Advisories August 22, 2014

Financial Services & Products Advisory: Regulators Clarify Tax Allocation Agreements

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Alston & Bird LLP

On June 13, 2014, the Federal Deposit Insurance Corporation (FDIC), the Board of Governors of the Federal Reserve System, and the Office of the Comptroller of the Currency (collectively, the “agencies”) issued a final version of an addendum to the Interagency Policy Statement on Income Tax Allocation in a Holding Company Structure (the “policy statement”) to address certain questions pertaining to an insured bank’s entitlement to a tax refund owed to it when filing federal and state tax returns as a group with its parent holding company.

Importantly, the addendum requires that banks ensure that tax allocation agreements include certain language regarding the principal-agent relationship of a bank and its holding company by October 31, 2014, in order to avoid potential implications under Section 23A of the Federal Reserve Act.

The original policy statement was issued in 1998 and established regulatory expectations for tax allocation agreements. Specifically, the agencies required that such agreements be no less favorable to the bank than if it were a nonaffiliated, independent taxpayer such that the bank should receive any tax benefit it would have received had it filed as a stand-alone entity.

Recent controversy in this area centers on the nature of the relationship between a holding company and a bank when filing consolidated tax returns. Under the policy statement, the agencies indicated that this should be a principal-agent relationship, meaning that the holding company has no actual claim to the refund and simply holds the refund as an agent for its bank subsidiary. Further, tax refunds should not be described as property of the holding company in either the tax allocation agreement or in the holding company’s corporate documents. Some recent court decisions, however, have instead classified this relationship as that of a debtor and its creditor. As a result, banks (and the FDIC, as receiver of many failed banks) have been treated as unsecured creditors for the refund, virtually eliminating their ability to recover the amount of the refund from the holding company during bankruptcy.

The addendum is an attempt by the agencies to address this issue. First, the addendum makes clear that tax allocation agreements must explicitly state that a principal-agent relationship exists between the bank and its holding company and that the agreements must not contain any language to the contrary. Further, the addendum requires that such agreements should expressly disclaim any right of the holding company to retain a tax refund. Second, the agencies have made it clear that the failure to include such language, or the inclusion of any language creating a debtor-creditor relationship, may cause the tax allocation agreement to constitute a loan to the holding company subject to Section 23A of the Federal Reserve Act.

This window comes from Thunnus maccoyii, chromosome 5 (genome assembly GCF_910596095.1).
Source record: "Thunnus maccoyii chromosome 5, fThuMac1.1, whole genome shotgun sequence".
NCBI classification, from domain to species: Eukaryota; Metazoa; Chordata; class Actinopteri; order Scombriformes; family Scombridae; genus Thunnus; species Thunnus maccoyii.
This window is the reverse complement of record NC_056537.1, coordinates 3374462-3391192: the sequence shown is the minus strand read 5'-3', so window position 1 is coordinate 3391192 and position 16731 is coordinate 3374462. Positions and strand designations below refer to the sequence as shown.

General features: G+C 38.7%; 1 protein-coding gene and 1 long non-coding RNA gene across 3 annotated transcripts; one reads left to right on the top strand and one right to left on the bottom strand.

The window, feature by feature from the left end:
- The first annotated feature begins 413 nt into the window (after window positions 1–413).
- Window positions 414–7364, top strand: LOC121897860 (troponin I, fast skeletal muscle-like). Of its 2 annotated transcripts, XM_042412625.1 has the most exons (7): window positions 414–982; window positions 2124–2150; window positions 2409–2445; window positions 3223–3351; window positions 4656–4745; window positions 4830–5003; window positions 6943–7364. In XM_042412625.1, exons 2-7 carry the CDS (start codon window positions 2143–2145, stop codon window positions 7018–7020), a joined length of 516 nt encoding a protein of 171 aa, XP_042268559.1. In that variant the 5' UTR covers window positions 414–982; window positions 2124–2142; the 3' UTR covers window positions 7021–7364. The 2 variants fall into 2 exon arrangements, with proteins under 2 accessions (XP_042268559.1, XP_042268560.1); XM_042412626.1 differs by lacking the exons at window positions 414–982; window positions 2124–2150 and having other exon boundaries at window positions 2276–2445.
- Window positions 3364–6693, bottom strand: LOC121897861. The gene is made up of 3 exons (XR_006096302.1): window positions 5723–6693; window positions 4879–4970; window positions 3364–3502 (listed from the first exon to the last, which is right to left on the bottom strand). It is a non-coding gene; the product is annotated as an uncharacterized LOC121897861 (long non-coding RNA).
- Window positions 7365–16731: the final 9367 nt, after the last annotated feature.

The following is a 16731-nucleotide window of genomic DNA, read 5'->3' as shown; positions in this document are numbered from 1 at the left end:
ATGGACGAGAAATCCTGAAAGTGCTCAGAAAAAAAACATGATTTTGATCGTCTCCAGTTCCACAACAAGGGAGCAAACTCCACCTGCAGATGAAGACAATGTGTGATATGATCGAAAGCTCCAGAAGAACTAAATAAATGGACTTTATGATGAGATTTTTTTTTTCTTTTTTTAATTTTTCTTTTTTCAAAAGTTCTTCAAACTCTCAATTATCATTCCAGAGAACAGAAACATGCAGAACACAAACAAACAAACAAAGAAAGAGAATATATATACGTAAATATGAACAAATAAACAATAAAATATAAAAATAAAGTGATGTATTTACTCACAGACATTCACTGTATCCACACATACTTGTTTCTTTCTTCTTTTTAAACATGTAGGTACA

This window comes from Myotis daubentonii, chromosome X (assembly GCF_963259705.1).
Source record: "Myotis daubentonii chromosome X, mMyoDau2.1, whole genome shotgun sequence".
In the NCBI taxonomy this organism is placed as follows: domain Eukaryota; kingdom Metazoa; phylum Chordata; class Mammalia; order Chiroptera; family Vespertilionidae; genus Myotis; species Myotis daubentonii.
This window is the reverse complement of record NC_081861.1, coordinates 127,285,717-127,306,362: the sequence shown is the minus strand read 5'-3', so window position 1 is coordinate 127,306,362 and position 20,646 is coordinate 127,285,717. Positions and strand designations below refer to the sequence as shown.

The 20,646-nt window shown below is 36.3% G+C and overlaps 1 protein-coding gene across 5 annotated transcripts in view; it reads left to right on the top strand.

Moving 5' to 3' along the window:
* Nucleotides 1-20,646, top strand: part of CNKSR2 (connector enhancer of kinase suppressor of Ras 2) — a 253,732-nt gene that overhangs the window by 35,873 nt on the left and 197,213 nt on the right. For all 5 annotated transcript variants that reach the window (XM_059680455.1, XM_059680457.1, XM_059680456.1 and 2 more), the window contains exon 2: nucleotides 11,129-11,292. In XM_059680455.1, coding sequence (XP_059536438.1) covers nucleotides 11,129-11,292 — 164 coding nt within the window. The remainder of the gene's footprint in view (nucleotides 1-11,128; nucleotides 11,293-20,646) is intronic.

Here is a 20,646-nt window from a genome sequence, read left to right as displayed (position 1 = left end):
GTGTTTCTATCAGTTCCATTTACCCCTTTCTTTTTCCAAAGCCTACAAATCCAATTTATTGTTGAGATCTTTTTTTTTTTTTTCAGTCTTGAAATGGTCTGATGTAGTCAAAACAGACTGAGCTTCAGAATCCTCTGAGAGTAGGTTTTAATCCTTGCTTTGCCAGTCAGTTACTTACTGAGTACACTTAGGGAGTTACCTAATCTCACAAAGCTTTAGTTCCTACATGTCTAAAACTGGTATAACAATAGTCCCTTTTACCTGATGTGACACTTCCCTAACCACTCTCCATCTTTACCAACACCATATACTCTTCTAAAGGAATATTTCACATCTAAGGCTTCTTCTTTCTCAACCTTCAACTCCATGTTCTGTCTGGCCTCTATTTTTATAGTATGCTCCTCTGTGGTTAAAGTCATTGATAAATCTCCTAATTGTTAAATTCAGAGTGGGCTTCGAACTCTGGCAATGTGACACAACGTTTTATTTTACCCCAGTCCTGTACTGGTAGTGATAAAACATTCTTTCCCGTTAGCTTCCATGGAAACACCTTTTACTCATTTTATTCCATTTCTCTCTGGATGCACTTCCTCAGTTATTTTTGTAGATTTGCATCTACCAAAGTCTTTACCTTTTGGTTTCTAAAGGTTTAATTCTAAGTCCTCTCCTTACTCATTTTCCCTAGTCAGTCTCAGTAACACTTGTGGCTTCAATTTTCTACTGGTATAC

The agencies have provided sample “safe harbor” language that reinforces the agency relationship, disclaims the holding company ownership interest in a tax refund and avoids the collateral and other requirements of Section 23A. Banks may use other language in place of the recommended “safe harbor” so long as it is substantially similar and reflects the intent of the addendum.

The agencies further emphasize the application of Section 23B of the Federal Reserve Act, which generally requires that transactions between a bank and its holding company be “arm’s length.” In this context, the agencies expect that tax allocation agreements between banks and their holding companies include terms requiring the prompt transfer of any refunds to the bank. Any agreements containing provisions entitling the holding company to hold on to the refund for any length of time will not be compliant with Section 23B.

This advisory is published by Alston & Bird LLP’s Financial Services & Products practice area to provide a summary of significant developments to our clients and friends. It is intended to be informational and does not constitute legal advice regarding any specific situation. This material may also be considered attorney advertising under court rules of certain jurisdictions.

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